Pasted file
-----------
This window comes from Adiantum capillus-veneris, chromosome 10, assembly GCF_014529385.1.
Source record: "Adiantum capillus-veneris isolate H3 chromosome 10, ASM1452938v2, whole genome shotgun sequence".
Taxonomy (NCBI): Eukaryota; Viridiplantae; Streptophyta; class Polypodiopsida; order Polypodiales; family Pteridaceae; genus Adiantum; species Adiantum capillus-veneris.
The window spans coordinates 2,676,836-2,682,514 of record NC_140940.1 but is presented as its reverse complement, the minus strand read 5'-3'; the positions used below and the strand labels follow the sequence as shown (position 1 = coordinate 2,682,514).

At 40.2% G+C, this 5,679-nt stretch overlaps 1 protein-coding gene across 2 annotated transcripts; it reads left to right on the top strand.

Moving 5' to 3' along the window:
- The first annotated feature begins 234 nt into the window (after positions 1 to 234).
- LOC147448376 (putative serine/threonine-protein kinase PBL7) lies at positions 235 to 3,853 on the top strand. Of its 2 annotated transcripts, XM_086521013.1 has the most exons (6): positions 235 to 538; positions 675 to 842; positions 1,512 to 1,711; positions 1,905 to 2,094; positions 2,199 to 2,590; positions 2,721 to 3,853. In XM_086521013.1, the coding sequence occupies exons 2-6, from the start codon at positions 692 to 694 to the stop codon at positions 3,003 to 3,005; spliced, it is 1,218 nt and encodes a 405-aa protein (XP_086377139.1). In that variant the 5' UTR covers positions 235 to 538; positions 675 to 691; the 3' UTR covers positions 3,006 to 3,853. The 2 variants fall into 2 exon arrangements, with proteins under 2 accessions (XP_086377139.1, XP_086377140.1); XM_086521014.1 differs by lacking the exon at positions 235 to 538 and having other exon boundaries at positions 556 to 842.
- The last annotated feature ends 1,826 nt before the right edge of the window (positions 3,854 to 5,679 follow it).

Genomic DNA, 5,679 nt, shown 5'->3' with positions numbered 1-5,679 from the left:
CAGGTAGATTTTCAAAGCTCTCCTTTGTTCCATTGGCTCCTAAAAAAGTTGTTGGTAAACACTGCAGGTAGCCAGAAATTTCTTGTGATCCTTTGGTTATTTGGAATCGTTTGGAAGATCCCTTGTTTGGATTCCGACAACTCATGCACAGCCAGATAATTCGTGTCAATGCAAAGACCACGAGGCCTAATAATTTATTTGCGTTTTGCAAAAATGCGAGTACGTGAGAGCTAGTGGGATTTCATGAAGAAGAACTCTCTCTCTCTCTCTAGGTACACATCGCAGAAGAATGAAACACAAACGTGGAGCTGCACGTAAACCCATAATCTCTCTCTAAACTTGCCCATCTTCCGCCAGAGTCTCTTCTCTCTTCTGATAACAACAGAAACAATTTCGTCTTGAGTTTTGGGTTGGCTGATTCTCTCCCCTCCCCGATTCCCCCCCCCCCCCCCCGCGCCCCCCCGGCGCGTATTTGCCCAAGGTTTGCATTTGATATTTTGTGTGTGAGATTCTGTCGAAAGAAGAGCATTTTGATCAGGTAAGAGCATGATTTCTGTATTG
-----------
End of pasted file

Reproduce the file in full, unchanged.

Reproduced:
This window comes from Adiantum capillus-veneris, chromosome 10, assembly GCF_014529385.1.
Source record: "Adiantum capillus-veneris isolate H3 chromosome 10, ASM1452938v2, whole genome shotgun sequence".
Taxonomy (NCBI): Eukaryota; Viridiplantae; Streptophyta; class Polypodiopsida; order Polypodiales; family Pteridaceae; genus Adiantum; species Adiantum capillus-veneris.
The window spans coordinates 2,676,836-2,682,514 of record NC_140940.1 but is presented as its reverse complement, the minus strand read 5'-3'; the positions used below and the strand labels follow the sequence as shown (position 1 = coordinate 2,682,514).

At 40.2% G+C, this 5,679-nt stretch overlaps 1 protein-coding gene across 2 annotated transcripts; it reads left to right on the top strand.

Moving 5' to 3' along the window:
- The first annotated feature begins 234 nt into the window (after positions 1 to 234).
- LOC147448376 (putative serine/threonine-protein kinase PBL7) lies at positions 235 to 3,853 on the top strand. Of its 2 annotated transcripts, XM_086521013.1 has the most exons (6): positions 235 to 538; positions 675 to 842; positions 1,512 to 1,711; positions 1,905 to 2,094; positions 2,199 to 2,590; positions 2,721 to 3,853. In XM_086521013.1, the coding sequence occupies exons 2-6, from the start codon at positions 692 to 694 to the stop codon at positions 3,003 to 3,005; spliced, it is 1,218 nt and encodes a 405-aa protein (XP_086377139.1). In that variant the 5' UTR covers positions 235 to 538; positions 675 to 691; the 3' UTR covers positions 3,006 to 3,853. The 2 variants fall into 2 exon arrangements, with proteins under 2 accessions (XP_086377139.1, XP_086377140.1); XM_086521014.1 differs by lacking the exon at positions 235 to 538 and having other exon boundaries at positions 556 to 842.
- The last annotated feature ends 1,826 nt before the right edge of the window (positions 3,854 to 5,679 follow it).

Genomic DNA, 5,679 nt, shown 5'->3' with positions numbered 1-5,679 from the left:
CAGGTAGATTTTCAAAGCTCTCCTTTGTTCCATTGGCTCCTAAAAAAGTTGTTGGTAAACACTGCAGGTAGCCAGAAATTTCTTGTGATCCTTTGGTTATTTGGAATCGTTTGGAAGATCCCTTGTTTGGATTCCGACAACTCATGCACAGCCAGATAATTCGTGTCAATGCAAAGACCACGAGGCCTAATAATTTATTTGCGTTTTGCAAAAATGCGAGTACGTGAGAGCTAGTGGGATTTCATGAAGAAGAACTCTCTCTCTCTCTCTAGGTACACATCGCAGAAGAATGAAACACAAACGTGGAGCTGCACGTAAACCCATAATCTCTCTCTAAACTTGCCCATCTTCCGCCAGAGTCTCTTCTCTCTTCTGATAACAACAGAAACAATTTCGTCTTGAGTTTTGGGTTGGCTGATTCTCTCCCCTCCCCGATTCCCCCCCCCCCCCCCCGCGCCCCCCCGGCGCGTATTTGCCCAAGGTTTGCATTTGATATTTTGTGTGTGAGATTCTGTCGAAAGAAGAGCATTTTGATCAGGTAAGAGCATGATTTCTGTATTG